Wallets Grew Lighter as Hope Stayed Alive Till the Very End
India’s loss to West Indies in the semifinals of the Twenty20 world cup didn’t just break hearts, it also lightened a lot of wallets. Those who wagered money on India’s players doing much better than they actually did at the Wankhede stadium in Mumbai on Thursday night suffered much the samefateasMSDhoniandhisnownotso-jolly band of cricketers.
Post-match interviews with punters and bookies in India’s wholly unofficial betting market revealed that women now form a significant proportion of those placing bets. While they are less prone to wild wagers, this time they lost big as expectations of an India win had been as firm as Rahul Dravid’s wall it would seem. As tohowmuchbettingmoneywasriding onthewholetournament—theexperts suggested a ballpark figure of ₹ 30,000 crore. Individual bets can start at ₹ 5,000-10,000, rising to ₹ 25 lakh to ₹ 50 lakh. Since such gambling is illegal in India, all figures are unverifiable.
WhileboththeWestIndiesand Englandaregivensimilarodds for the final on Sunday at Eden Gardens in Kolkata, bookies don’t expect too many people to place bets. The price being offered is 97 paise on both—that’s how much a Re 1 bet would pay out in the event of a win.
There are various types of bets, complete with intriguing tags like ‘lambi baari’ and ‘up-down.’ The plainest variety is the one on which team will win. Then there’s spot betting, which iswhatconvulsedtheIndianPremier League and led to two teams being scrapped last year.
Lambibaarireferstosuchbetsmade on how many runs will be made in an over or overs. Up-down refers to how many runs a batsman scores off a ball ormore.Spotbetscanbeonhowmuch a team will score, what this will be after a particular number of overs, how aballwillbeplayedandsoon.TheIPL scandal related to the rigging of such bets, or spot fixing.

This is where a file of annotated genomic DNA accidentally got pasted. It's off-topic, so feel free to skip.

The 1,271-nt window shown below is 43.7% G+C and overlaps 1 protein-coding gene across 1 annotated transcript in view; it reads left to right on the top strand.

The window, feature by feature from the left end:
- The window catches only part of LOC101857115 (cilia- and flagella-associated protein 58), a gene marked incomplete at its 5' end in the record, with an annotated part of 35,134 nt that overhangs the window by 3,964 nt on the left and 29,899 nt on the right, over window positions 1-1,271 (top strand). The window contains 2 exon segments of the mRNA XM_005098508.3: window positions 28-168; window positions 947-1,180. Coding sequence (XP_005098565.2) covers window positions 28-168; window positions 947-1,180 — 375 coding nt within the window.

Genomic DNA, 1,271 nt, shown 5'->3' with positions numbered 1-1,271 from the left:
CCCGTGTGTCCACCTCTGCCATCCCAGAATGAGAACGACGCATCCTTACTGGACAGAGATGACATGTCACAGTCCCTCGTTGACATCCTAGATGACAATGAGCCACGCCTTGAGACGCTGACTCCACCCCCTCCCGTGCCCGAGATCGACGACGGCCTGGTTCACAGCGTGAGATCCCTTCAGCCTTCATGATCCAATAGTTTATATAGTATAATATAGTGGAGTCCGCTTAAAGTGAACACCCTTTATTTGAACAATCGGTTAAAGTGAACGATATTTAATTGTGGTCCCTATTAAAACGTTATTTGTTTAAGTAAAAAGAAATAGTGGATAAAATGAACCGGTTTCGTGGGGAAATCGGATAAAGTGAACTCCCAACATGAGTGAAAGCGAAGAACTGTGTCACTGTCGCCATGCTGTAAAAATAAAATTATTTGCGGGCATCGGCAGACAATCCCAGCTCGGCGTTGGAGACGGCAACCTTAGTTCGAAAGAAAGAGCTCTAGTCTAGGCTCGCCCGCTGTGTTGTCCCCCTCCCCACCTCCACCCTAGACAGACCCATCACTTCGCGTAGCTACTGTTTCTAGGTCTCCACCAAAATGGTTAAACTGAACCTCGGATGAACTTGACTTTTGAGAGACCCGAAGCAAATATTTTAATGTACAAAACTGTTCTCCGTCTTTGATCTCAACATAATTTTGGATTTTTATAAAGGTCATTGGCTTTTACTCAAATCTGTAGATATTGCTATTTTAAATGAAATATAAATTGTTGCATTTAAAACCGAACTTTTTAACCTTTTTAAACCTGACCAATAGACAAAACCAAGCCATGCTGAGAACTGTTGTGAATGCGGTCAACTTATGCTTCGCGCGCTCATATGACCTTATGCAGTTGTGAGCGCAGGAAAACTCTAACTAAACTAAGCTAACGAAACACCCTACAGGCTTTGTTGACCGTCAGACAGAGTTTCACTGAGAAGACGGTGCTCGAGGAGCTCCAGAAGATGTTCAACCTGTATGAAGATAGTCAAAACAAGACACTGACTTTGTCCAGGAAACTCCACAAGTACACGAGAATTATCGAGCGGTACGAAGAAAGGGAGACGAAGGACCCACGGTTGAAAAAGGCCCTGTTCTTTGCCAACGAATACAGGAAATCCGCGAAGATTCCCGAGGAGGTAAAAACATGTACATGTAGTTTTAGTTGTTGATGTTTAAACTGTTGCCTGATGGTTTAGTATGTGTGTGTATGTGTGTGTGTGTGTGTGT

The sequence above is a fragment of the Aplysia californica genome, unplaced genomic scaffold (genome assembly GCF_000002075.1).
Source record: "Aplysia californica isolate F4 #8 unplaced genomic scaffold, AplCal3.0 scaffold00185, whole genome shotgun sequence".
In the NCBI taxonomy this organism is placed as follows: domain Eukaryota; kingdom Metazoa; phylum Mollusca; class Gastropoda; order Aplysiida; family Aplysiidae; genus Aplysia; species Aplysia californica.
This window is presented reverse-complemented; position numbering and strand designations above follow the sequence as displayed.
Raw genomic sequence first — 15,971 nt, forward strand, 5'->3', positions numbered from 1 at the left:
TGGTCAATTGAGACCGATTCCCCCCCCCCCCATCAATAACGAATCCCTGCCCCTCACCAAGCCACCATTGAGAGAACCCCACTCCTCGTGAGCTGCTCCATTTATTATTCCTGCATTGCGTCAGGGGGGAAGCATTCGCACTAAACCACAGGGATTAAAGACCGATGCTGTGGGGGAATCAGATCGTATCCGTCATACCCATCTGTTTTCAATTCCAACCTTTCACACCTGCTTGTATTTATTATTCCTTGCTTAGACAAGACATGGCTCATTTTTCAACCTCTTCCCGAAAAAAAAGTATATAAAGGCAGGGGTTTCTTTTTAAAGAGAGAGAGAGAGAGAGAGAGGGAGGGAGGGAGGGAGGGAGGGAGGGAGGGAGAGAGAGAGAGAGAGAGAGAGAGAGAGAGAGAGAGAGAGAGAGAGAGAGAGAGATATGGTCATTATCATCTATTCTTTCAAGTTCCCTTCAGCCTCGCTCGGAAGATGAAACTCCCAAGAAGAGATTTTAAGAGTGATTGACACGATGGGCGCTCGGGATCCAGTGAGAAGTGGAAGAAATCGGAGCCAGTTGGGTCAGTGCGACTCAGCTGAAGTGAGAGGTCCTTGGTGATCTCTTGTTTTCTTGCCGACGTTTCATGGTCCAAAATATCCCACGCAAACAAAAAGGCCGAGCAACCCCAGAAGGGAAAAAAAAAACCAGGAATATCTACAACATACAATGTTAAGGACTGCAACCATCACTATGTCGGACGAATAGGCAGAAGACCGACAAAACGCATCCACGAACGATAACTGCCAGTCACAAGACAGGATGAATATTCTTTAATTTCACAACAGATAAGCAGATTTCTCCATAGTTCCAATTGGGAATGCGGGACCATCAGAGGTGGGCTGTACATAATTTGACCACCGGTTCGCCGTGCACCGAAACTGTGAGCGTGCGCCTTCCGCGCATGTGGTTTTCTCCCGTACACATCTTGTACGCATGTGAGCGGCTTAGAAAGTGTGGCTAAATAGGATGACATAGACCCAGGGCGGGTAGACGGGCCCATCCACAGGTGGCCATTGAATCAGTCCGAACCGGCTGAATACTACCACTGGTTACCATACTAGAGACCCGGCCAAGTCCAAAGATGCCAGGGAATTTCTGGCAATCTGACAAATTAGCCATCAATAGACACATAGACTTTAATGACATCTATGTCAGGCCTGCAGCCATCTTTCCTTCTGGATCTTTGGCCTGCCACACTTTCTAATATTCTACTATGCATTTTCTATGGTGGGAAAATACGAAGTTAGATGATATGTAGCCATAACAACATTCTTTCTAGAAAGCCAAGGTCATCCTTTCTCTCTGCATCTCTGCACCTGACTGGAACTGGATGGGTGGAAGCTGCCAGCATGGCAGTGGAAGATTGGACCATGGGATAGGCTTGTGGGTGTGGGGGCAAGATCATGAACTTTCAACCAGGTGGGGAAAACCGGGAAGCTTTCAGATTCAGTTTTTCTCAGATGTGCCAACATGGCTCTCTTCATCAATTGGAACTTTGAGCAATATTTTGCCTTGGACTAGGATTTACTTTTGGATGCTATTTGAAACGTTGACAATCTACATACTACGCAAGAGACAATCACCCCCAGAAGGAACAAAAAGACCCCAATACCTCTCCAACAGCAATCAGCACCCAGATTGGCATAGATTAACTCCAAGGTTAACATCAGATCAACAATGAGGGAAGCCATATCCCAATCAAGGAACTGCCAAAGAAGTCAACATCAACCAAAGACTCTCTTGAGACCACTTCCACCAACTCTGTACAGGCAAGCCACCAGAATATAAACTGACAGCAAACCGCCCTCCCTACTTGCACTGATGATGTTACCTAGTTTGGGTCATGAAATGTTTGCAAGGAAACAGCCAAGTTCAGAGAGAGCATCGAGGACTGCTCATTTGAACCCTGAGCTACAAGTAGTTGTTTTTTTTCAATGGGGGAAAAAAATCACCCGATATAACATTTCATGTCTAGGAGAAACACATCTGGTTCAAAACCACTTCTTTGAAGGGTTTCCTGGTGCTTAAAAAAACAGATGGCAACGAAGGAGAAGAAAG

Most women make spot bets and bet smallamounts,accordingtoabookie. It should, however, be pointed out that size is relative—small in this casemeansaminimumaggregateof ₹ 1lakh,accordingtothe Mumbai-based bookie.
“I have about 25 women clients and most of them tend to bet on the session of the game (spot betting) rather than the outcomeofthematch,”hesaid.
Bookies agree that the number of women betting has gone up, especially in Twenty20 games.
“I would say that about 10 to 15% of mytotalclientswouldbewomen,”said anAhmedabad-basedbookie.Mostare introduced by husbands, brothers or friends.
According to a Mumbai-based bookie, about ₹ 2,500 crore was wagered on theIndia-WestIndiesmatch,mostofit on spot bets. Some threw good money after bad as the match progressed.
“Around ₹ 1,500 crore bets were lost, many of them on lambi baari and updown. Even though many people lost bets in the first five overs, they kept putting in more money, hoping they would recover, but India lost,” said the bookie.
It is estimated that of the total bets, around ₹ 200crorewaslostinspotbets placed in Mumbai. When the match started, anyone betting on India winning would get ₹ 148 on every ₹ 100 bet. Most people had put their money on India crossing 200 (the team scored only 192).
When the hard-hitting Chris Gayle got out in the initial overs, the odds shortened--India went to ₹ 126 per Re 100. By the 10th over of the West Indies innings, it was ₹ 115 paise per Re 100 in India’s favour with very few punters now expecting an upset. That optimism was alive in the 15th over too,withmanywageringthattheWest Indies would not cross 188.
Amongtheotherbetsthatwentawry were the West Indies getting all out (it made a winning score of 196 for 3), making less than 150 runs, getting all out before 20 overs, said Ahmedabadbased bookie, adding, “Many people also laid bets in the last over on India.” Unfortunately for them and millions of Indian cricket fans, Andre Russell hit a six to win the match off the fourth ball of the last over.
Women now form a significant proportion of those placing bets though they are less prone to wild wagers